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Multifunctional structure technologies for satellite applications

Aglietti, GS, Schwingshackl, CW and Roberts, SC (2007) Multifunctional structure technologies for satellite applications Shock and Vibration Digest, 39 (5). pp. 381-391.

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Conventional spacecraft subsystems are designed and manufactured separately, and are integrated only during the final stages of satellite development. This requires containers for the subsystems' hardware, mechanical interfaces, panels, frames, bulky wire harnesses, etc., which add considerable mass and volume. As all subsystems are generally secured to the structure, the multifunctional structure approach aims at merging these elements into the structure, so that the structure also carries out some of the typical functions of the subsystems (e.g. electrical energy storage). The main advantages are as follows: (i) removal of the bolted mechanical interfaces and most of the subsystems' containers; (ii) reduction of the satellite structure mass, as the strength of the parts of the subsystem imbedded into the structure are exploited, and substitute purely structural parts; (iii) reduction of the overall satellite volume, as elements such as battery packs or electronic harnesses can be built into the structure's volume. There are still issues that need to be addressed to allow a wider utilization of multifunctional structures. However, the development of concurrent engineering approaches, to carry out an integrated design of the spacecraft, together with advances in the subsystems' disciplines, will help to promote the further diffusion of multifunctional structures. © 2007 SAGE Pulications.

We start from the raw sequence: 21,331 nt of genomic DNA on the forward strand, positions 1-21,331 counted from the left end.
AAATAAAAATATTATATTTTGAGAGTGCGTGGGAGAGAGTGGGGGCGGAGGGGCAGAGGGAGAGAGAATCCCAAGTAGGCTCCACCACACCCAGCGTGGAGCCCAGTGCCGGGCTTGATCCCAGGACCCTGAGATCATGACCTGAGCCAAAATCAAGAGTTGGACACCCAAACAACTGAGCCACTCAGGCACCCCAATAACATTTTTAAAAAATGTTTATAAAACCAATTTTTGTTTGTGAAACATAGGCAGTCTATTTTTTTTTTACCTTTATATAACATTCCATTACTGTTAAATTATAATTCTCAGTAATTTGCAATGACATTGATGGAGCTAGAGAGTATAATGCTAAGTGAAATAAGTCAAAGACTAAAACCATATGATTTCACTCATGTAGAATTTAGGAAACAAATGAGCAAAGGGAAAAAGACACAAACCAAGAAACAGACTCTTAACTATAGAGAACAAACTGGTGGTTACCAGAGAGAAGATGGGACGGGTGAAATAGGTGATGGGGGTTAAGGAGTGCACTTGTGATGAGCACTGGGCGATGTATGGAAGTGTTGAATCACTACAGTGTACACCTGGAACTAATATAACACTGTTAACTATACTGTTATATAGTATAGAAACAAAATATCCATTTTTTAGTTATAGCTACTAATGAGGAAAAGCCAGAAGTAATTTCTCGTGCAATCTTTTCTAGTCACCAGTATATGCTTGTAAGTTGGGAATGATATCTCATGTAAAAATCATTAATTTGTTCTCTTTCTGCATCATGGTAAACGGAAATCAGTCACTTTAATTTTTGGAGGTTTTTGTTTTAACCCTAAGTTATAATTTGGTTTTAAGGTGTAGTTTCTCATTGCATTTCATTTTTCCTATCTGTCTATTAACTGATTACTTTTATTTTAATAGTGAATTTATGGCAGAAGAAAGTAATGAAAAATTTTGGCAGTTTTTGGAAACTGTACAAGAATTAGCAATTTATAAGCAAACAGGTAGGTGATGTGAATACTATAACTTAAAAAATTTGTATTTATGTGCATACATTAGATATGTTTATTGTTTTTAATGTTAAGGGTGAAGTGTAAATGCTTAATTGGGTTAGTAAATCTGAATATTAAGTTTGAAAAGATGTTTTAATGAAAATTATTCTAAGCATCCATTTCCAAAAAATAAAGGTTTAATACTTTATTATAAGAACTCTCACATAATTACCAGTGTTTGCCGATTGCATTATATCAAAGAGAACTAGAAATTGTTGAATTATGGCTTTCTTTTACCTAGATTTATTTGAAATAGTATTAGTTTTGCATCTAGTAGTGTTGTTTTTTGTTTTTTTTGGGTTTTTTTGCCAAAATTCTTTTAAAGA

Item Type: Article
Divisions : Surrey research (other units)
Authors : Aglietti, GS, Schwingshackl, CW and Roberts, SC
Date : 1 September 2007
DOI : 10.1177/0583102407077397
Depositing User : Symplectic Elements
Date Deposited : 14 Oct 2016 12:16
Last Modified : 24 Jan 2020 13:01

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